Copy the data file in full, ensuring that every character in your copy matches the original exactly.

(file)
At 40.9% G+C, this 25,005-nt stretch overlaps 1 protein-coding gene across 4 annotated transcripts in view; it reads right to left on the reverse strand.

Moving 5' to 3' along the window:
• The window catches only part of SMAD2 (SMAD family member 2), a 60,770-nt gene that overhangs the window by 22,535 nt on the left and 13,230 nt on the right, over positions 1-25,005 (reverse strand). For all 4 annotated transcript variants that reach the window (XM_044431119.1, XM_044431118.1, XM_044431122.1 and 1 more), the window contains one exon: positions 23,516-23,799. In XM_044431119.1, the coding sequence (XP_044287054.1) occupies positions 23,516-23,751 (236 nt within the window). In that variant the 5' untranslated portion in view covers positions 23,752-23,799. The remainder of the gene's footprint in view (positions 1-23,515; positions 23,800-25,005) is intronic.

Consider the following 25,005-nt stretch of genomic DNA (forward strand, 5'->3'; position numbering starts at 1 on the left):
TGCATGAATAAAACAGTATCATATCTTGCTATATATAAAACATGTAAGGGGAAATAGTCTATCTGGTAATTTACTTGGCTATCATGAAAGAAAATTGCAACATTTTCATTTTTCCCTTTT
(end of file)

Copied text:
At 40.9% G+C, this 25,005-nt stretch overlaps 1 protein-coding gene across 4 annotated transcripts in view; it reads right to left on the reverse strand.

Moving 5' to 3' along the window:
• The window catches only part of SMAD2 (SMAD family member 2), a 60,770-nt gene that overhangs the window by 22,535 nt on the left and 13,230 nt on the right, over positions 1-25,005 (reverse strand). For all 4 annotated transcript variants that reach the window (XM_044431119.1, XM_044431118.1, XM_044431122.1 and 1 more), the window contains one exon: positions 23,516-23,799. In XM_044431119.1, the coding sequence (XP_044287054.1) occupies positions 23,516-23,751 (236 nt within the window). In that variant the 5' untranslated portion in view covers positions 23,752-23,799. The remainder of the gene's footprint in view (positions 1-23,515; positions 23,800-25,005) is intronic.

Consider the following 25,005-nt stretch of genomic DNA (forward strand, 5'->3'; position numbering starts at 1 on the left):
TGCATGAATAAAACAGTATCATATCTTGCTATATATAAAACATGTAAGGGGAAATAGTCTATCTGGTAATTTACTTGGCTATCATGAAAGAAAATTGCAACATTTTCATTTTTCCCTTTT